In April of this year, Hendrick’s posted an Instagram prank advertising Hendrick’s-branded pickles. Clever, but not an earth-shattering level of jokery, really.
Only now the pickles are real, courtesy of a collaboration with iconic Katz’s Delicatessen in New York, where they are available in store and for nationwide shipping, for a limited time. They’re made with a much different recipe than in Hendrick’s Instagram post, which has them brining in actual gin. Instead, the pickles from Katz’s (available by the quart) are described as half-sour, infused with traditional Hendrick’s gin botanicals — including rose and lots of juniper.
Much like Hendrick’s Gin, the process for creating Hendrick’s Gin and Katz’s Delicatessen Gin-Inspired Pickled Cucumbers was intricate and detailed, with a two-step brining process taking over 72 hours. Katz’s unique recipe features whole juniper berries and cubeb berries to best incorporate the botanicals of the gin into its half-sour brine.
While the full pickle (about 4 inches long) might be too large to be considered a true cocktail garnish, a slice or a spear might do the trick. Or you can simply eat them as a snack. Katz’s airlifted a sample to California for us to taste ahead of tomorrow’s rollout, so let’s get to it.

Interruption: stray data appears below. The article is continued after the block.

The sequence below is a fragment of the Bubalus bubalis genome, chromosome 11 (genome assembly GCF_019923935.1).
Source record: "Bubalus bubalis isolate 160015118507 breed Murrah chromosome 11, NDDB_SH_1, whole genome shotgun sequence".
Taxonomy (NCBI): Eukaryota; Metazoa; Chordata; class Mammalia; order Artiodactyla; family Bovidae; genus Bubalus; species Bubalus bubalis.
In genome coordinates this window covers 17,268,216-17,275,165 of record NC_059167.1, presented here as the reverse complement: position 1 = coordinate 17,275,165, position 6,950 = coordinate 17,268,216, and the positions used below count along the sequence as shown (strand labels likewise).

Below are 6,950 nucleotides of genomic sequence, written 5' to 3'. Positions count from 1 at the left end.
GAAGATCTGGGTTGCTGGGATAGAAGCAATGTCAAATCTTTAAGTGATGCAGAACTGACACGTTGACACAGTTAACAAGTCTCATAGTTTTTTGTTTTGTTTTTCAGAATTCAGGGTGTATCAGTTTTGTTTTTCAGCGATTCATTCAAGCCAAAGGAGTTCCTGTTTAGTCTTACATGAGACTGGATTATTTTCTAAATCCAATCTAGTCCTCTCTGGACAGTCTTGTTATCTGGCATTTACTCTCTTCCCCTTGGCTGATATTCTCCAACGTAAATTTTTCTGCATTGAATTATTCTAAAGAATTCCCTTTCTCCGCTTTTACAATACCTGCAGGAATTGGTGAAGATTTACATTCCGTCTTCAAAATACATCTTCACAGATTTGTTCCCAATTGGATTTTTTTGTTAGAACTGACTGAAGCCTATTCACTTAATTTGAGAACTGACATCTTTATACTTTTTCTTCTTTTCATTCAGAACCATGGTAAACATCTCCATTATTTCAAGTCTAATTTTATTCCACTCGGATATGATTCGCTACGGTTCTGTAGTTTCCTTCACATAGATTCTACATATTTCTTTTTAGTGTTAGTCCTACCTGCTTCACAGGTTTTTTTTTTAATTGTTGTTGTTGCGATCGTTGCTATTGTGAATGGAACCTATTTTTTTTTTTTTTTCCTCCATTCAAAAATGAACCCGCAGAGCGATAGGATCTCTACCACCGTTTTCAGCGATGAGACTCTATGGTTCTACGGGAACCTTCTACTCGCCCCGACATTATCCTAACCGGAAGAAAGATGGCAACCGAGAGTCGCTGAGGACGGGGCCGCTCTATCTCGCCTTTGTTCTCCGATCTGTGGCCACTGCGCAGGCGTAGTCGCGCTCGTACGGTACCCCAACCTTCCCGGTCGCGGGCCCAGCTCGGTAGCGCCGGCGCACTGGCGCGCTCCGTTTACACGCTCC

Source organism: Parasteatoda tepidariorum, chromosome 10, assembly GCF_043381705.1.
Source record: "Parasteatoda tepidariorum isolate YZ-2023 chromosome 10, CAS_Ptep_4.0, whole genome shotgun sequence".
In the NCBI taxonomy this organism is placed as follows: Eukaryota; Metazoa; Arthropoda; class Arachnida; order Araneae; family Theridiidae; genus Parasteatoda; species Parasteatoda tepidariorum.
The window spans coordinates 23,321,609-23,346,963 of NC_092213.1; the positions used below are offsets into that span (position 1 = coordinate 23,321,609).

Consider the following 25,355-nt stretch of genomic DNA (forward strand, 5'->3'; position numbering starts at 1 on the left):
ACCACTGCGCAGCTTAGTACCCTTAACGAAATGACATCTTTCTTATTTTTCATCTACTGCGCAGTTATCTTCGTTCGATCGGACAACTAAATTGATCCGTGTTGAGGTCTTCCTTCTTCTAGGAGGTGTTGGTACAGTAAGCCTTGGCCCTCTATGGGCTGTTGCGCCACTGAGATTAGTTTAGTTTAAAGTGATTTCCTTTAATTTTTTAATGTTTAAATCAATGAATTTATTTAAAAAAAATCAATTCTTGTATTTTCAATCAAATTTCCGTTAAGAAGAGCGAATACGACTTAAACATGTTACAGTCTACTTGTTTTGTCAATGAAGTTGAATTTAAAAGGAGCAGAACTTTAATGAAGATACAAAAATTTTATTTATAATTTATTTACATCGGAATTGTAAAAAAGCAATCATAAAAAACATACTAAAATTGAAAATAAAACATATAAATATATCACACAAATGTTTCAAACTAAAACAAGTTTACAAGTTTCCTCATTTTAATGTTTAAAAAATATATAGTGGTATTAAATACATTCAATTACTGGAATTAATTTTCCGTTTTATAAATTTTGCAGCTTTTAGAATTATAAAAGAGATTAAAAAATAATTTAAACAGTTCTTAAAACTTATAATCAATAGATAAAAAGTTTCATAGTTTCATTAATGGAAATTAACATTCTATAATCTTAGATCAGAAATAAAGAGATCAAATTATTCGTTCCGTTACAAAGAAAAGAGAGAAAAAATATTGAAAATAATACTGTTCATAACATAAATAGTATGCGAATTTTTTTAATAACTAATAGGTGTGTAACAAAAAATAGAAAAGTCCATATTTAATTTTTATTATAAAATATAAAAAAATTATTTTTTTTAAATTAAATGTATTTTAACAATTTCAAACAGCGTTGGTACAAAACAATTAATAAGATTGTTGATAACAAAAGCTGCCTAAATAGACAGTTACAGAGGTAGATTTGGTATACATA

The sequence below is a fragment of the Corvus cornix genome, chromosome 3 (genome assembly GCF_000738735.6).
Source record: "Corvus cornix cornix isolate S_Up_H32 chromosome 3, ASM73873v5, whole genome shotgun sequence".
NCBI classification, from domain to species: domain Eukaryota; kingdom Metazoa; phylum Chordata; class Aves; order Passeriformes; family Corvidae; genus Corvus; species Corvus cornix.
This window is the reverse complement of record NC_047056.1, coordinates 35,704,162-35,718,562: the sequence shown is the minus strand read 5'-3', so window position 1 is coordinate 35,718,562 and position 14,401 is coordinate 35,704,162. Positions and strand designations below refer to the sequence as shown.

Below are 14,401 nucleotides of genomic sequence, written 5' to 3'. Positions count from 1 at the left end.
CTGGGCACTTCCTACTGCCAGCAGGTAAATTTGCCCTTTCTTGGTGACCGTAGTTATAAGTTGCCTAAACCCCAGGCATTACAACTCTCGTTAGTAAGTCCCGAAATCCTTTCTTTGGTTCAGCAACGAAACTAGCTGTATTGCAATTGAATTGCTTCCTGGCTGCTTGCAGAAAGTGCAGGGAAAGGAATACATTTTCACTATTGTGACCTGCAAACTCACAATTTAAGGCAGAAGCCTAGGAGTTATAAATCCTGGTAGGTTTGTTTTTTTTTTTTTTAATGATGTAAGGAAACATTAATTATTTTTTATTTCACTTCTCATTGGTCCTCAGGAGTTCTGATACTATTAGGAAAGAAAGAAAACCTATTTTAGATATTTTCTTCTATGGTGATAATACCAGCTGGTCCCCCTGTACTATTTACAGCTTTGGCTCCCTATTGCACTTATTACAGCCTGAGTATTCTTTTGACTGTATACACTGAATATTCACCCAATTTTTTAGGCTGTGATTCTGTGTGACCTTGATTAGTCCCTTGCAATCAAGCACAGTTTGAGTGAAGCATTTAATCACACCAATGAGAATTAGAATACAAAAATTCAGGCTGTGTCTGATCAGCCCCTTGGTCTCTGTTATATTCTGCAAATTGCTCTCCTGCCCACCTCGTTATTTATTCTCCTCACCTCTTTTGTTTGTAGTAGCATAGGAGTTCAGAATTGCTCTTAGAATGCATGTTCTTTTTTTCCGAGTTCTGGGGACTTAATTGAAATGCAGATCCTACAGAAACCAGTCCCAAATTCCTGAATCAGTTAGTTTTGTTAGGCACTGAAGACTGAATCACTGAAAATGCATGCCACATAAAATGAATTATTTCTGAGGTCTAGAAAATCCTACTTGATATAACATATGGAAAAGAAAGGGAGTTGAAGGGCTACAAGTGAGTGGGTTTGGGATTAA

To start with, don’t come expecting a bracingly briny, vinegary traditional pickled cucumber like you get alongside your hoagie. The moderately sized cukes are brined in a surprisingly mild slurry that really protects the cucumber flavor. They are crisp and green, and they maintain that vegetal character that a classic, raw cucumber offers — the impact of the half-sour style showing itself. The brine is loaded (full) with juniper berries and cubeb, and aside from the cucumber itself and a lightly salty character, that piney juniper is the most prominent flavor present — though it’s mild. A floral note is also there, but it’s very subtle, along with what appears to be a hint of cinnamon or nutmeg that’s just barely detectable on the finish.
Does it taste like gin? Not exactly, but it’s closer to gin than any other pickle I’ve encountered, and it’s especially fun for its novelty value. Either way, I prefer a saltier style of pickle; the half-sour comes across as a bit too understated for me.
That said, if I may be so bold as to suggest a future collaboration: How about Hendrick’s and Katz’s Pickle-Flavored Gin? Make it happen, guys.
Note: These are fresh pickles that continue to pickle in the container and are recommended to be consumed within 5 or 6 days.
B / $15 per quart / katzsdelicatessen.com